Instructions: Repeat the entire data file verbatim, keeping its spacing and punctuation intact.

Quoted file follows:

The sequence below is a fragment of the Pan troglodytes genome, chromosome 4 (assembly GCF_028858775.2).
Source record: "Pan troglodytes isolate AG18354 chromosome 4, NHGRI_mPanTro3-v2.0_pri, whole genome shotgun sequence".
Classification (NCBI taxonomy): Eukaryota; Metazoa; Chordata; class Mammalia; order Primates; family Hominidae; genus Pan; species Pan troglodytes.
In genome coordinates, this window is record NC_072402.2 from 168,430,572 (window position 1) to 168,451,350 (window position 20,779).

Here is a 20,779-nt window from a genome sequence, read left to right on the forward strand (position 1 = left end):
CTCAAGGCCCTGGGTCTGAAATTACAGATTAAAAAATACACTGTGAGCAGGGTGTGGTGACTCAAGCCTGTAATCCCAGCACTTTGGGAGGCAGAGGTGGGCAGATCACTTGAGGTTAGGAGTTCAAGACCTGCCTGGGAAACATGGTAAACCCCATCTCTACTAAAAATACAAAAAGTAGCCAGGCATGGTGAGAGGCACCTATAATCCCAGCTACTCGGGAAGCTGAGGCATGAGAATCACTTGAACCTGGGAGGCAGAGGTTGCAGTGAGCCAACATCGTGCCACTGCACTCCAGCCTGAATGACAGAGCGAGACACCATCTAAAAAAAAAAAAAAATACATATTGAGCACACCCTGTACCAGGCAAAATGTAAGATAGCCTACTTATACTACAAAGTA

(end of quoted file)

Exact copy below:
The sequence below is a fragment of the Pan troglodytes genome, chromosome 4 (assembly GCF_028858775.2).
Source record: "Pan troglodytes isolate AG18354 chromosome 4, NHGRI_mPanTro3-v2.0_pri, whole genome shotgun sequence".
Classification (NCBI taxonomy): Eukaryota; Metazoa; Chordata; class Mammalia; order Primates; family Hominidae; genus Pan; species Pan troglodytes.
In genome coordinates, this window is record NC_072402.2 from 168,430,572 (window position 1) to 168,451,350 (window position 20,779).

Here is a 20,779-nt window from a genome sequence, read left to right on the forward strand (position 1 = left end):
CTCAAGGCCCTGGGTCTGAAATTACAGATTAAAAAATACACTGTGAGCAGGGTGTGGTGACTCAAGCCTGTAATCCCAGCACTTTGGGAGGCAGAGGTGGGCAGATCACTTGAGGTTAGGAGTTCAAGACCTGCCTGGGAAACATGGTAAACCCCATCTCTACTAAAAATACAAAAAGTAGCCAGGCATGGTGAGAGGCACCTATAATCCCAGCTACTCGGGAAGCTGAGGCATGAGAATCACTTGAACCTGGGAGGCAGAGGTTGCAGTGAGCCAACATCGTGCCACTGCACTCCAGCCTGAATGACAGAGCGAGACACCATCTAAAAAAAAAAAAAAATACATATTGAGCACACCCTGTACCAGGCAAAATGTAAGATAGCCTACTTATACTACAAAGTA